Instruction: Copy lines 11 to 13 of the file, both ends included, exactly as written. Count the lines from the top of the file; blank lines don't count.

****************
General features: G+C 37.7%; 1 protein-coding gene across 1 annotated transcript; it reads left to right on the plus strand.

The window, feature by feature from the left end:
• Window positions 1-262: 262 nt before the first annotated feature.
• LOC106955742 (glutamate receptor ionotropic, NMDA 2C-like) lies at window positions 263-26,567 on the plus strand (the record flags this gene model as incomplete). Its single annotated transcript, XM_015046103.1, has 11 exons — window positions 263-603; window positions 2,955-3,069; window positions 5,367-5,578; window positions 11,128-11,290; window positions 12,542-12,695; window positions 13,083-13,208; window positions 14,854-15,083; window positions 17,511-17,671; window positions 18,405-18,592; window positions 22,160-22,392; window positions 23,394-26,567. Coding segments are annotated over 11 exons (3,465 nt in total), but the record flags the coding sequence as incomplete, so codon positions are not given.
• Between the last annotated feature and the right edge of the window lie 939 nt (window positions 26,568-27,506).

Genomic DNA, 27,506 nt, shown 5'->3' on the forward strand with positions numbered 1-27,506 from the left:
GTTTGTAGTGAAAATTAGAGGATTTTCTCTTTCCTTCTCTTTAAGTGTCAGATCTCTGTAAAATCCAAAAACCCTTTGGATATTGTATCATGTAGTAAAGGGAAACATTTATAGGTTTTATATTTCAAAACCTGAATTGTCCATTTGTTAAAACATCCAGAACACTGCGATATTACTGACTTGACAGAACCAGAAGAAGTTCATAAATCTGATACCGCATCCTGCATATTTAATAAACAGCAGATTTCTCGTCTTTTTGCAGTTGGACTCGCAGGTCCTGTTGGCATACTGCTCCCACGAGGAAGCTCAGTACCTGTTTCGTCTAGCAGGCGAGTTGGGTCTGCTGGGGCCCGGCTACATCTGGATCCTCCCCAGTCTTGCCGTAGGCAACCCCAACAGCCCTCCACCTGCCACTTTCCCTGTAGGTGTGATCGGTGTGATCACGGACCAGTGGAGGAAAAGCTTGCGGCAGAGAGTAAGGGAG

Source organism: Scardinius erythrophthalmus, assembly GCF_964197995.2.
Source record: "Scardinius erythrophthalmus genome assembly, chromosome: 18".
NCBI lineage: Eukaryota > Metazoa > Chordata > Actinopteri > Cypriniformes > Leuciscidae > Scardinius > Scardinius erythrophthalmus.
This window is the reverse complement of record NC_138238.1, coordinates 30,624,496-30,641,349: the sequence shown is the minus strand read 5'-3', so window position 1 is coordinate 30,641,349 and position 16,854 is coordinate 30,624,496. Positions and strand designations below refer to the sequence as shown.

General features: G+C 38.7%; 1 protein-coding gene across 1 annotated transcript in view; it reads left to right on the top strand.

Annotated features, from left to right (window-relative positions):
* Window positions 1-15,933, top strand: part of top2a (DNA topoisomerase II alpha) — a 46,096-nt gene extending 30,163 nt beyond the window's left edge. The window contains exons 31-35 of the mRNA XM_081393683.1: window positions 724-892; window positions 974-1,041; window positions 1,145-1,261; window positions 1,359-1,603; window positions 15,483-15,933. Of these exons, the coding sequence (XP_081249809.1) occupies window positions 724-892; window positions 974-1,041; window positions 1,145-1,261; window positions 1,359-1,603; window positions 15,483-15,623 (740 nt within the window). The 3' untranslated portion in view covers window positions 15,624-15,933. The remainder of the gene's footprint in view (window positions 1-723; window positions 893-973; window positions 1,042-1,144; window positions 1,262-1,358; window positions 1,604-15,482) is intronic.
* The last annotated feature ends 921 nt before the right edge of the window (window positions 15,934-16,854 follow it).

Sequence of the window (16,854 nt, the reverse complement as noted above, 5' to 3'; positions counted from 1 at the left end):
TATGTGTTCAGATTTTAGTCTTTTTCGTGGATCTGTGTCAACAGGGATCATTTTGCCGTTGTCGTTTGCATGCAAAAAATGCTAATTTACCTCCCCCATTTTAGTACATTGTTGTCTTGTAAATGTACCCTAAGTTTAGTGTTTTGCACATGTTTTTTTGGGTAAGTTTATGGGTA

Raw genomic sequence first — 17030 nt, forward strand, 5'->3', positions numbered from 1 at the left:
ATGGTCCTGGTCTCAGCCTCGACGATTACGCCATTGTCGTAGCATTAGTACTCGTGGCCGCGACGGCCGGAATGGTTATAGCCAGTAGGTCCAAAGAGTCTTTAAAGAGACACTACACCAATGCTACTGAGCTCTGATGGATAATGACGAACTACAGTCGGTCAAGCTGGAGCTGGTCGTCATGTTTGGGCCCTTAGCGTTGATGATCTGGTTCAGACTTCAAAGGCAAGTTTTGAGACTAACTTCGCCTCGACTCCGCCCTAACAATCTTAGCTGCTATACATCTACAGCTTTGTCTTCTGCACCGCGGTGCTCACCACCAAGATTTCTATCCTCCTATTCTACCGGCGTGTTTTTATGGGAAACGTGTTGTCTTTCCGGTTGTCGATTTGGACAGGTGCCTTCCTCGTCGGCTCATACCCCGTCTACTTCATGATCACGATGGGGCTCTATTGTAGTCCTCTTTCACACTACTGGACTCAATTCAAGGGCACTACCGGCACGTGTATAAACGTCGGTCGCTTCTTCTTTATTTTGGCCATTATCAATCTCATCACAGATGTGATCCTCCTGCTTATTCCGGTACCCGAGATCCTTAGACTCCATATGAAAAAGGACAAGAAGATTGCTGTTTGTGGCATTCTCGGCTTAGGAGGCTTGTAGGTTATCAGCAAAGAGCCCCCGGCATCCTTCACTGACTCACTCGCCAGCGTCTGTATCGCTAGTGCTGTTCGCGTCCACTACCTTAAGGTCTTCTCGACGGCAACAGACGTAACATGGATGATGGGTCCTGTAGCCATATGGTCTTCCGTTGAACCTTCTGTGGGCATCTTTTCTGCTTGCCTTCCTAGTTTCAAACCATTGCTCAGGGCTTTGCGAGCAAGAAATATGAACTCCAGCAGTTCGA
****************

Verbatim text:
This window is the reverse complement of record NC_138238.1, coordinates 30,624,496-30,641,349: the sequence shown is the minus strand read 5'-3', so window position 1 is coordinate 30,641,349 and position 16,854 is coordinate 30,624,496. Positions and strand designations below refer to the sequence as shown.

General features: G+C 38.7%; 1 protein-coding gene across 1 annotated transcript in view; it reads left to right on the top strand.

Annotated features, from left to right (window-relative positions):